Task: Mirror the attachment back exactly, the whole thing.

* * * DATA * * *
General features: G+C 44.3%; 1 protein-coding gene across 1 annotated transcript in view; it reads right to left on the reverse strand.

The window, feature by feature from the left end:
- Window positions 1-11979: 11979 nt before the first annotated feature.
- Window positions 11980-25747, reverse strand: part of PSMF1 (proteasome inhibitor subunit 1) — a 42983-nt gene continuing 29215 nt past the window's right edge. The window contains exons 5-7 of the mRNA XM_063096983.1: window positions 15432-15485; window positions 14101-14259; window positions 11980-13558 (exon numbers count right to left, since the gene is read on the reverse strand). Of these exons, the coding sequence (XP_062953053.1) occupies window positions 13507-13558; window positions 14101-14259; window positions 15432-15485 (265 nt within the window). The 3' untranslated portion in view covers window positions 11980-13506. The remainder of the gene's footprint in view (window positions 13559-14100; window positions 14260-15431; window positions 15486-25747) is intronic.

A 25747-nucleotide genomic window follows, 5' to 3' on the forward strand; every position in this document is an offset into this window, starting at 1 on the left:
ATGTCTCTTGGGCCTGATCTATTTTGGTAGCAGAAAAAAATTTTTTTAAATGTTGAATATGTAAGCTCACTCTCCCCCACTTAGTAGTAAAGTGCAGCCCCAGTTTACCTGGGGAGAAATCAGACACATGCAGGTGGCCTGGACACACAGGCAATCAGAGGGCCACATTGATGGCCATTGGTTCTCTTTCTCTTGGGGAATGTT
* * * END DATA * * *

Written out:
General features: G+C 44.3%; 1 protein-coding gene across 1 annotated transcript in view; it reads right to left on the reverse strand.

The window, feature by feature from the left end:
- Window positions 1-11979: 11979 nt before the first annotated feature.
- Window positions 11980-25747, reverse strand: part of PSMF1 (proteasome inhibitor subunit 1) — a 42983-nt gene continuing 29215 nt past the window's right edge. The window contains exons 5-7 of the mRNA XM_063096983.1: window positions 15432-15485; window positions 14101-14259; window positions 11980-13558 (exon numbers count right to left, since the gene is read on the reverse strand). Of these exons, the coding sequence (XP_062953053.1) occupies window positions 13507-13558; window positions 14101-14259; window positions 15432-15485 (265 nt within the window). The 3' untranslated portion in view covers window positions 11980-13506. The remainder of the gene's footprint in view (window positions 13559-14100; window positions 14260-15431; window positions 15486-25747) is intronic.

A 25747-nucleotide genomic window follows, 5' to 3' on the forward strand; every position in this document is an offset into this window, starting at 1 on the left:
ATGTCTCTTGGGCCTGATCTATTTTGGTAGCAGAAAAAAATTTTTTTAAATGTTGAATATGTAAGCTCACTCTCCCCCACTTAGTAGTAAAGTGCAGCCCCAGTTTACCTGGGGAGAAATCAGACACATGCAGGTGGCCTGGACACACAGGCAATCAGAGGGCCACATTGATGGCCATTGGTTCTCTTTCTCTTGGGGAATGTT